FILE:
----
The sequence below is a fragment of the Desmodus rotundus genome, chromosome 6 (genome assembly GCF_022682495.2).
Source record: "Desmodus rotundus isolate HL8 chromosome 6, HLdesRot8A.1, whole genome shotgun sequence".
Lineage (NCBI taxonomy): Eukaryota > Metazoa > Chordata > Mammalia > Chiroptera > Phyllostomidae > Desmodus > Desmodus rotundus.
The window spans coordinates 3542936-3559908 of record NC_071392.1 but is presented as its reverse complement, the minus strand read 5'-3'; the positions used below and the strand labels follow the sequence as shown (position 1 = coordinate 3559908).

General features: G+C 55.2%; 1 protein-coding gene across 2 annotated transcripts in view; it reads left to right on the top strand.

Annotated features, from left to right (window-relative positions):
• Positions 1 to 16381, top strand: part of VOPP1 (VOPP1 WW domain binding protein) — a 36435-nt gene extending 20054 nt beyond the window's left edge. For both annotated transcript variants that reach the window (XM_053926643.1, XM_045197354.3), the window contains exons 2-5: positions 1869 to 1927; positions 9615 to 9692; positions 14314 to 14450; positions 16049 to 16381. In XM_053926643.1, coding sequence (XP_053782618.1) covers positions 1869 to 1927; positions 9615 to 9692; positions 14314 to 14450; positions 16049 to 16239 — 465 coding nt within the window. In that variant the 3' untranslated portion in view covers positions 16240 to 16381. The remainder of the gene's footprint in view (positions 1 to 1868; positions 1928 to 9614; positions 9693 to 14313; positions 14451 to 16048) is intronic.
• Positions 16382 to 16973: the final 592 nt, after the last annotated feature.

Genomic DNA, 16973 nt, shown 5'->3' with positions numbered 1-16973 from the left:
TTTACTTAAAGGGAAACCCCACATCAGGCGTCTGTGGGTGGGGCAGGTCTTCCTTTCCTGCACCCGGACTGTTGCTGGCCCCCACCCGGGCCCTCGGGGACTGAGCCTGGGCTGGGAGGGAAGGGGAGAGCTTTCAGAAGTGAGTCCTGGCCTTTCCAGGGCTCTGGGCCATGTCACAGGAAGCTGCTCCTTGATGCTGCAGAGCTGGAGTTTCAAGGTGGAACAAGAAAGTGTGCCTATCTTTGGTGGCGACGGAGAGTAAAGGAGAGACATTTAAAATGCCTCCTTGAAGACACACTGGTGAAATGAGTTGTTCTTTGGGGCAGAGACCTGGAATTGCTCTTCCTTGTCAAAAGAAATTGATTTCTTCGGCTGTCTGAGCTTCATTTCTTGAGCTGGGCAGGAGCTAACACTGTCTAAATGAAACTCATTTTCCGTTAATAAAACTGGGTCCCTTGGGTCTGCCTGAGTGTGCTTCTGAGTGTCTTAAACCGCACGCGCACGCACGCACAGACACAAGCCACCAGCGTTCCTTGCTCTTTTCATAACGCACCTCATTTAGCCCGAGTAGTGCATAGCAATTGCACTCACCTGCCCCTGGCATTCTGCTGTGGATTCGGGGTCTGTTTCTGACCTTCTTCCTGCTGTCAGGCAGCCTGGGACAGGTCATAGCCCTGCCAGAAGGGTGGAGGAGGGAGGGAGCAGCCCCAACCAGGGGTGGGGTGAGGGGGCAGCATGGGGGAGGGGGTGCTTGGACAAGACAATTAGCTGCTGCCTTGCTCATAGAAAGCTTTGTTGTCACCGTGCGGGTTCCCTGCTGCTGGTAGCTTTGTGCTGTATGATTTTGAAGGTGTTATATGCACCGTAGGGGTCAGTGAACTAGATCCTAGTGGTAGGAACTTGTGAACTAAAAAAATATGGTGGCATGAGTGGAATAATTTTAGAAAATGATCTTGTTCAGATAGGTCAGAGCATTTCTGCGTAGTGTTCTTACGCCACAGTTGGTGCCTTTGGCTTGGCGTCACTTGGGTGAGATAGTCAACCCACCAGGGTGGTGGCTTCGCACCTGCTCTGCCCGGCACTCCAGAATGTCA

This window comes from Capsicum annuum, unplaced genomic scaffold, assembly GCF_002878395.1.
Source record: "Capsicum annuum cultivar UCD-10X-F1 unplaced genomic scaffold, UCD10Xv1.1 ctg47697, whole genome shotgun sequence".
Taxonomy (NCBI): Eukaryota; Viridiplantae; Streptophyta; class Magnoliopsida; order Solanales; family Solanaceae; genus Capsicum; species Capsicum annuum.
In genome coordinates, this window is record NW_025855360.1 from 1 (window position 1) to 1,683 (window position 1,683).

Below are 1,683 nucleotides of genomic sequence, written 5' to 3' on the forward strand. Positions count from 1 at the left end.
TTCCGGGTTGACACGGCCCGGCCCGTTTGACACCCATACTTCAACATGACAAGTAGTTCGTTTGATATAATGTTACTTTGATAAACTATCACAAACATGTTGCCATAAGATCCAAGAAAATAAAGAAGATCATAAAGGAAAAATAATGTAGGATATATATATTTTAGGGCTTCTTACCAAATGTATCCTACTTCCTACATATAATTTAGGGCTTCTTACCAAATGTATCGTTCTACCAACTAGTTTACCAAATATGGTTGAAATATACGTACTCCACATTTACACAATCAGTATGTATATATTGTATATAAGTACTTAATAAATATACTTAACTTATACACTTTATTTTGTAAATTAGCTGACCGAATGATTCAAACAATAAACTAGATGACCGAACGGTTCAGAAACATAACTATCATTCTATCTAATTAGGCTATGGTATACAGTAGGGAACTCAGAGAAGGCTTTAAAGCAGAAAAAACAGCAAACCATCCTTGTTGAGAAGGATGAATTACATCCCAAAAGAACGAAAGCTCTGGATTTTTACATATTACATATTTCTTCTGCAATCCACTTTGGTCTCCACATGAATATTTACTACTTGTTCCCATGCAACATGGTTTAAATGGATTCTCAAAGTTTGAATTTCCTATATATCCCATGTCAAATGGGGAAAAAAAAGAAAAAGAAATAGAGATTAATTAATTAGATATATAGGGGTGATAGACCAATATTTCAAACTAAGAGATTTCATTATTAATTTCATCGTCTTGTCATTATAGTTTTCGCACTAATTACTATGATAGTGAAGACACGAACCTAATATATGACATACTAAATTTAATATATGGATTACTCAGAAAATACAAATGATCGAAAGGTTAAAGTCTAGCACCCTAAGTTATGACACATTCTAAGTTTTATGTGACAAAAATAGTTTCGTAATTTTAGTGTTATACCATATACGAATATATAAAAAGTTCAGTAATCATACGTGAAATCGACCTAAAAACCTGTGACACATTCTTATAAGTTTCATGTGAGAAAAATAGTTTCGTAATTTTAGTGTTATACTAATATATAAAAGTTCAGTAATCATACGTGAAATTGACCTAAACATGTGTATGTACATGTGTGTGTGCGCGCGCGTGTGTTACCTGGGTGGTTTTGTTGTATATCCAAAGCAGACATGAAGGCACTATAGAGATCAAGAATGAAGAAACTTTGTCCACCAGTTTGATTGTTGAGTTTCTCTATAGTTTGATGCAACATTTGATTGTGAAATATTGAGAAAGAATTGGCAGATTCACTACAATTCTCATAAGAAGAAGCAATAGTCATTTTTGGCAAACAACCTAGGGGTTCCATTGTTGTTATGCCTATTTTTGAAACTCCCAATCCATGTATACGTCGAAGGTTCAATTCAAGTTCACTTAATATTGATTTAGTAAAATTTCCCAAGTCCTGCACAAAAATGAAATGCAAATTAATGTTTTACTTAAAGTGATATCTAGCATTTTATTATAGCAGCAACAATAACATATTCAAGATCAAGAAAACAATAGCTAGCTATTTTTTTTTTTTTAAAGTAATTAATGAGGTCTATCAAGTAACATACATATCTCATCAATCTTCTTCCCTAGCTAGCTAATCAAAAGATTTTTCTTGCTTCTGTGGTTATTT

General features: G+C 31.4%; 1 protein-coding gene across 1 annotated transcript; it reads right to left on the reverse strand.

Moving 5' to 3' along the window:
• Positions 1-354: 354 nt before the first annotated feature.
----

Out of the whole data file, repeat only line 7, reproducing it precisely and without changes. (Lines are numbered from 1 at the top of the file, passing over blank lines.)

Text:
• Positions 1 to 16381, top strand: part of VOPP1 (VOPP1 WW domain binding protein) — a 36435-nt gene extending 20054 nt beyond the window's left edge. For both annotated transcript variants that reach the window (XM_053926643.1, XM_045197354.3), the window contains exons 2-5: positions 1869 to 1927; positions 9615 to 9692; positions 14314 to 14450; positions 16049 to 16381. In XM_053926643.1, coding sequence (XP_053782618.1) covers positions 1869 to 1927; positions 9615 to 9692; positions 14314 to 14450; positions 16049 to 16239 — 465 coding nt within the window. In that variant the 3' untranslated portion in view covers positions 16240 to 16381. The remainder of the gene's footprint in view (positions 1 to 1868; positions 1928 to 9614; positions 9693 to 14313; positions 14451 to 16048) is intronic.